Objectives: The aim of the present study was to assess the effect of previous appendectomy in a series of Crohn's disease (CD) patients on the clinical characteristics and course of disease. Methods: Demographic and clinical data were retrospectively analysed for 129 consecutive outpatients (68 men and 61 women, median age 38 years) with CD. For each patient, information concerning appendectomy, indication for surgery (acute/chronic) and the date of surgery were recorded. The date of the appendectomy in relation to the date of CD diagnosis was carefully assessed in order to evaluate the precise relationship between the two events. A total of 129 CD patients who had not undergone previous appendectomy served as controls. The severity of disease was assessed retrospectively by evaluating the need for systemic steroids, immunosuppressants and surgical treatment for CD, particularly resective procedures. Results: Forty-one CD patients (31.8%) underwent appendectomy before the diagnosis of disease. Appendectomy before diagnosis showed a negative association with colonic disease localization and with articular manifestations. In addition, the 41 patients with previous appendectomy had a significantly greater risk of surgery, particularly resective. Multivariate analysis confirmed appendectomy performed before diagnosis as an independent risk factor for surgery; on the contrary, colonic site and inflammatory type of disease were independent factors protecting against surgery. Although current smokers were at an increased risk of surgical treatment, a smoking habit alone did not seem to be relevant at the multivariate analysis. Conclusion: The results of this study indicate a worse clinical course of CD in patients appendicectomized before diagnosis.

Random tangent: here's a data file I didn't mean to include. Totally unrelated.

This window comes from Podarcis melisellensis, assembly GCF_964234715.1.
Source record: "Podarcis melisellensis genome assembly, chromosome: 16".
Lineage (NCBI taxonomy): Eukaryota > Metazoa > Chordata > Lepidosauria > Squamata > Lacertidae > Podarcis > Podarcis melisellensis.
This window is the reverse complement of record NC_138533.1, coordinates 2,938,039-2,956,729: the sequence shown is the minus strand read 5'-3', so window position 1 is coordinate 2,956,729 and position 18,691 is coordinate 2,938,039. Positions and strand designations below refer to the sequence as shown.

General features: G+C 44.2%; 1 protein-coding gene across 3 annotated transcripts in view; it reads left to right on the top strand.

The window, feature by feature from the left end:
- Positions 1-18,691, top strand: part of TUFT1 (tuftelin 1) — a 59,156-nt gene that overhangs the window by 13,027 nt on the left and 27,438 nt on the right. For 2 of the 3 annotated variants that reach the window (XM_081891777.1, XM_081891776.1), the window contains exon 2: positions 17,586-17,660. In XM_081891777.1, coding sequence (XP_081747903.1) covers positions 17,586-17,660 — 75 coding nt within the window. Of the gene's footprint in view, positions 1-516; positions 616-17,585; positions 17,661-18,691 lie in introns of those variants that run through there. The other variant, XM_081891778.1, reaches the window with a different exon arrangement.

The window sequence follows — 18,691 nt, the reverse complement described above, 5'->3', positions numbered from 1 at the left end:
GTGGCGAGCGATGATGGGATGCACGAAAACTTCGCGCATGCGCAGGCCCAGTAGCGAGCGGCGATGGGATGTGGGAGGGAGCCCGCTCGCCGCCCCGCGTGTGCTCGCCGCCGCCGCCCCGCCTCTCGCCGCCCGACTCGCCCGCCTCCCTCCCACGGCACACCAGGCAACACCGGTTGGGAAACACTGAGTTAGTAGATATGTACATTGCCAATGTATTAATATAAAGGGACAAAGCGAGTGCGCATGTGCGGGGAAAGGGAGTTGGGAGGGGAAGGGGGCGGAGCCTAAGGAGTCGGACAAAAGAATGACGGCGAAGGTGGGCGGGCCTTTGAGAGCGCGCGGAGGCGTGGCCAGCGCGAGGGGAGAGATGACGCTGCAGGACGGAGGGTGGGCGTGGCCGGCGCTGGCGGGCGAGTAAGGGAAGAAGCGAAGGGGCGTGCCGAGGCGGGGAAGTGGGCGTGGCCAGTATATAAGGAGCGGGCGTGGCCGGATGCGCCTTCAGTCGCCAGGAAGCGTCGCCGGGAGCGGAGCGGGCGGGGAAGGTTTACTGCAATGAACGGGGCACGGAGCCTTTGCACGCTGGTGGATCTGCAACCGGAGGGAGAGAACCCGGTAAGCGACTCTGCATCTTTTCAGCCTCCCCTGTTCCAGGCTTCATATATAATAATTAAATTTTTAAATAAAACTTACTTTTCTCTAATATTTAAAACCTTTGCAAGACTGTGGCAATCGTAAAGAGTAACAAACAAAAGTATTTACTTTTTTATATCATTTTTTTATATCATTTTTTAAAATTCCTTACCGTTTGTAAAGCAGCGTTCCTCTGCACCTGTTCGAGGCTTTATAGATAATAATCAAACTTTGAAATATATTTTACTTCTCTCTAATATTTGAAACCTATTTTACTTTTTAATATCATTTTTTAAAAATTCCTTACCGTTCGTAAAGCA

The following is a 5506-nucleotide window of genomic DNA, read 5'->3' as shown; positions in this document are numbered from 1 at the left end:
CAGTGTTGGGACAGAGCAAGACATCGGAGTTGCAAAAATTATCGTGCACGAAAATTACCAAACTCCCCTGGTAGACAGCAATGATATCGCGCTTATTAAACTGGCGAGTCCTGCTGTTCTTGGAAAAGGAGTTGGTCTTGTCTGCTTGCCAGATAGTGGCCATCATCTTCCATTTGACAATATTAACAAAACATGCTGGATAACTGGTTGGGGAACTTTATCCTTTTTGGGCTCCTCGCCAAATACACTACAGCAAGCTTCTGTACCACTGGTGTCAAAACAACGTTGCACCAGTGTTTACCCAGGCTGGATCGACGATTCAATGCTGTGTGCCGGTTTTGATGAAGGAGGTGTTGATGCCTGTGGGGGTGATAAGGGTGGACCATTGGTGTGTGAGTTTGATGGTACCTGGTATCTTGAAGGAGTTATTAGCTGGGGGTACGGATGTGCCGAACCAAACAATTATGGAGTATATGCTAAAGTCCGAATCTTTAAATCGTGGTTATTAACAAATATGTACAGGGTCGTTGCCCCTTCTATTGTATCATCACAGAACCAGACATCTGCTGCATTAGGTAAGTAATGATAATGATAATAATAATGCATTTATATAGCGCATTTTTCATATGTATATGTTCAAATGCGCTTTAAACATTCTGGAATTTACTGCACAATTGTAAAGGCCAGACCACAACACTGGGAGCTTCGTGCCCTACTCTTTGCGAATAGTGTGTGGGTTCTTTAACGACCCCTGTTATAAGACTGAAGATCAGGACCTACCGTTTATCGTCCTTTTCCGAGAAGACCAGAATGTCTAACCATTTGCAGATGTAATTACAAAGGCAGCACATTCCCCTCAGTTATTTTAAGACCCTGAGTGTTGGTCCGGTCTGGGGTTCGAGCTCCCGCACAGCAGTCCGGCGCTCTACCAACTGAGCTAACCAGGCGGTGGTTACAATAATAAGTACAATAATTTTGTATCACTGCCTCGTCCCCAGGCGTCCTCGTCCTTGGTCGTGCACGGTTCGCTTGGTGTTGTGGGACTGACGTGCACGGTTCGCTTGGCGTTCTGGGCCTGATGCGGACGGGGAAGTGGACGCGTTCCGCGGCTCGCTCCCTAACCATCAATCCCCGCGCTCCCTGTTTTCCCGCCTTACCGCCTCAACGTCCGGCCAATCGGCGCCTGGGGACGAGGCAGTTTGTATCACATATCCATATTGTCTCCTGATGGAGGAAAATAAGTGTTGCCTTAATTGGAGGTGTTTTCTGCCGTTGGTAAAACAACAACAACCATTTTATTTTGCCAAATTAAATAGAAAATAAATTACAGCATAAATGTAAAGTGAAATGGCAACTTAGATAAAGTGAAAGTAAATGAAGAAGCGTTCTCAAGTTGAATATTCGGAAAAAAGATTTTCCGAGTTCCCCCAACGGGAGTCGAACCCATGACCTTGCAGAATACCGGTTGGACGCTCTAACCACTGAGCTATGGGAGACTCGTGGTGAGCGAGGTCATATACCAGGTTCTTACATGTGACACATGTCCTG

|Number of pages||5|
|Journal||European Journal of Gastroenterology and Hepatology|
|Publication status||Published - Jun 2005|
- Clinical course
- Crohn's disease
ASJC Scopus subject areas